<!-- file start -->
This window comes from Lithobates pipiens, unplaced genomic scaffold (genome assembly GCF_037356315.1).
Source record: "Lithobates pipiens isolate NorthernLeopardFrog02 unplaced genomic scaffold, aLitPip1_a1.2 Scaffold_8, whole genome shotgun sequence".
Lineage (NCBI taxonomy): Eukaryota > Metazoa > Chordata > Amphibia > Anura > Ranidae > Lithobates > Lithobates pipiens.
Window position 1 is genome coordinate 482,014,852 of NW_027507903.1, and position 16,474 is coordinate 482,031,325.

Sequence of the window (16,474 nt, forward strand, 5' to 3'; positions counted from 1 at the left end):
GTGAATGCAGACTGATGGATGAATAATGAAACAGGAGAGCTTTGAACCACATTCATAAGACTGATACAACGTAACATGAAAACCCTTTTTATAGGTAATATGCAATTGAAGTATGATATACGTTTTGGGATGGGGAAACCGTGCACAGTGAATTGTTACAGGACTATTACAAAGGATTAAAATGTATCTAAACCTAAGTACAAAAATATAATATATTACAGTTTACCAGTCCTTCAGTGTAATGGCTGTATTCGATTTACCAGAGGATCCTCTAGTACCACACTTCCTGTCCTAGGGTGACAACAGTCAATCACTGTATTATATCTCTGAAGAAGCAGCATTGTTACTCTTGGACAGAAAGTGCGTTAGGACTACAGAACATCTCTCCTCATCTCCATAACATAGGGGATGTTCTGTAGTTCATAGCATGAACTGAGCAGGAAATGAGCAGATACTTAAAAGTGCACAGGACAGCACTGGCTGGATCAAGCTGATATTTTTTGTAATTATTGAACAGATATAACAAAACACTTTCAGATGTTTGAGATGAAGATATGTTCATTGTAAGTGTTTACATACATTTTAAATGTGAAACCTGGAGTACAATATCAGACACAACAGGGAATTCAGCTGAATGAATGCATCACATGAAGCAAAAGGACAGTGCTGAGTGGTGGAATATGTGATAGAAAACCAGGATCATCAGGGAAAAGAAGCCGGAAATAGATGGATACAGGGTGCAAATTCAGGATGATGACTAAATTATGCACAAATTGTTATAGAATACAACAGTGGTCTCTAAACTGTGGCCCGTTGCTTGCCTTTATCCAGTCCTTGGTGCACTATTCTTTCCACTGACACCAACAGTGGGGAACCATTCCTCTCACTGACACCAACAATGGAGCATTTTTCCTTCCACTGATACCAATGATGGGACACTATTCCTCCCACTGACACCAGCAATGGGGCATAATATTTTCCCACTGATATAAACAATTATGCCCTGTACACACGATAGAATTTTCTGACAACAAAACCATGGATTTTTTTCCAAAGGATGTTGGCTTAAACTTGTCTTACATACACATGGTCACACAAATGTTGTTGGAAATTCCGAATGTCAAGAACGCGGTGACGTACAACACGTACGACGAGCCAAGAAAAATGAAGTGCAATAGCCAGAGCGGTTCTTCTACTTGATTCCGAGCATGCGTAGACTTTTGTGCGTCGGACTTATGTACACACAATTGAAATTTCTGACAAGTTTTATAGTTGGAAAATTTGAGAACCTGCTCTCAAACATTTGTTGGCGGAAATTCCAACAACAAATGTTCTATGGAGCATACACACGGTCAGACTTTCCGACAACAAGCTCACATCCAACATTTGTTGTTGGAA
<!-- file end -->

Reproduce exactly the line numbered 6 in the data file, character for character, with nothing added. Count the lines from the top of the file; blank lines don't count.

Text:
GTGAATGCAGACTGATGGATGAATAATGAAACAGGAGAGCTTTGAACCACATTCATAAGACTGATACAACGTAACATGAAAACCCTTTTTATAGGTAATATGCAATTGAAGTATGATATACGTTTTGGGATGGGGAAACCGTGCACAGTGAATTGTTACAGGACTATTACAAAGGATTAAAATGTATCTAAACCTAAGTACAAAAATATAATATATTACAGTTTACCAGTCCTTCAGTGTAATGGCTGTATTCGATTTACCAGAGGATCCTCTAGTACCACACTTCCTGTCCTAGGGTGACAACAGTCAATCACTGTATTATATCTCTGAAGAAGCAGCATTGTTACTCTTGGACAGAAAGTGCGTTAGGACTACAGAACATCTCTCCTCATCTCCATAACATAGGGGATGTTCTGTAGTTCATAGCATGAACTGAGCAGGAAATGAGCAGATACTTAAAAGTGCACAGGACAGCACTGGCTGGATCAAGCTGATATTTTTTGTAATTATTGAACAGATATAACAAAACACTTTCAGATGTTTGAGATGAAGATATGTTCATTGTAAGTGTTTACATACATTTTAAATGTGAAACCTGGAGTACAATATCAGACACAACAGGGAATTCAGCTGAATGAATGCATCACATGAAGCAAAAGGACAGTGCTGAGTGGTGGAATATGTGATAGAAAACCAGGATCATCAGGGAAAAGAAGCCGGAAATAGATGGATACAGGGTGCAAATTCAGGATGATGACTAAATTATGCACAAATTGTTATAGAATACAACAGTGGTCTCTAAACTGTGGCCCGTTGCTTGCCTTTATCCAGTCCTTGGTGCACTATTCTTTCCACTGACACCAACAGTGGGGAACCATTCCTCTCACTGACACCAACAATGGAGCATTTTTCCTTCCACTGATACCAATGATGGGACACTATTCCTCCCACTGACACCAGCAATGGGGCATAATATTTTCCCACTGATATAAACAATTATGCCCTGTACACACGATAGAATTTTCTGACAACAAAACCATGGATTTTTTTCCAAAGGATGTTGGCTTAAACTTGTCTTACATACACATGGTCACACAAATGTTGTTGGAAATTCCGAATGTCAAGAACGCGGTGACGTACAACACGTACGACGAGCCAAGAAAAATGAAGTGCAATAGCCAGAGCGGTTCTTCTACTTGATTCCGAGCATGCGTAGACTTTTGTGCGTCGGACTTATGTACACACAATTGAAATTTCTGACAAGTTTTATAGTTGGAAAATTTGAGAACCTGCTCTCAAACATTTGTTGGCGGAAATTCCAACAACAAATGTTCTATGGAGCATACACACGGTCAGACTTTCCGACAACAAGCTCACATCCAACATTTGTTGTTGGAA